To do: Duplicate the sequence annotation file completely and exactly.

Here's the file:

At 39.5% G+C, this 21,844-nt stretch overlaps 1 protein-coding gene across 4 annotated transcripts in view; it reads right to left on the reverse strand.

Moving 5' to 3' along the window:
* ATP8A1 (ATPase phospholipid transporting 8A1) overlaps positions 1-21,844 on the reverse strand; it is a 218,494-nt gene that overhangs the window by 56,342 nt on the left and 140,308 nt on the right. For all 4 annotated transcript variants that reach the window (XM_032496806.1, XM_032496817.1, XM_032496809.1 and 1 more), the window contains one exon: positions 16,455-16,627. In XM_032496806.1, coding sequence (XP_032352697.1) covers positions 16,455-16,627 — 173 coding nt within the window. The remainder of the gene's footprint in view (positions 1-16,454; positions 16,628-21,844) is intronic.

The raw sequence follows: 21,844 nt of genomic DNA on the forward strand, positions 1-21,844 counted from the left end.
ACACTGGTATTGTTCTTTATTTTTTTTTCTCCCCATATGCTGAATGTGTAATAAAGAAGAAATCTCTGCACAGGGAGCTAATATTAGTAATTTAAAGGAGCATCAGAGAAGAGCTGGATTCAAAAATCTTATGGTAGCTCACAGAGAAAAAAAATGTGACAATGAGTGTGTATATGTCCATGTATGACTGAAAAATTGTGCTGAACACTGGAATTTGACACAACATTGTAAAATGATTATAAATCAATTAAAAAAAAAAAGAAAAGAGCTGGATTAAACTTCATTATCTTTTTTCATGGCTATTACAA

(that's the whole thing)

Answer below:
At 39.5% G+C, this 21,844-nt stretch overlaps 1 protein-coding gene across 4 annotated transcripts in view; it reads right to left on the reverse strand.

Moving 5' to 3' along the window:
* ATP8A1 (ATPase phospholipid transporting 8A1) overlaps positions 1-21,844 on the reverse strand; it is a 218,494-nt gene that overhangs the window by 56,342 nt on the left and 140,308 nt on the right. For all 4 annotated transcript variants that reach the window (XM_032496806.1, XM_032496817.1, XM_032496809.1 and 1 more), the window contains one exon: positions 16,455-16,627. In XM_032496806.1, coding sequence (XP_032352697.1) covers positions 16,455-16,627 — 173 coding nt within the window. The remainder of the gene's footprint in view (positions 1-16,454; positions 16,628-21,844) is intronic.

The raw sequence follows: 21,844 nt of genomic DNA on the forward strand, positions 1-21,844 counted from the left end.
ACACTGGTATTGTTCTTTATTTTTTTTTCTCCCCATATGCTGAATGTGTAATAAAGAAGAAATCTCTGCACAGGGAGCTAATATTAGTAATTTAAAGGAGCATCAGAGAAGAGCTGGATTCAAAAATCTTATGGTAGCTCACAGAGAAAAAAAATGTGACAATGAGTGTGTATATGTCCATGTATGACTGAAAAATTGTGCTGAACACTGGAATTTGACACAACATTGTAAAATGATTATAAATCAATTAAAAAAAAAAAGAAAAGAGCTGGATTAAACTTCATTATCTTTTTTCATGGCTATTACAA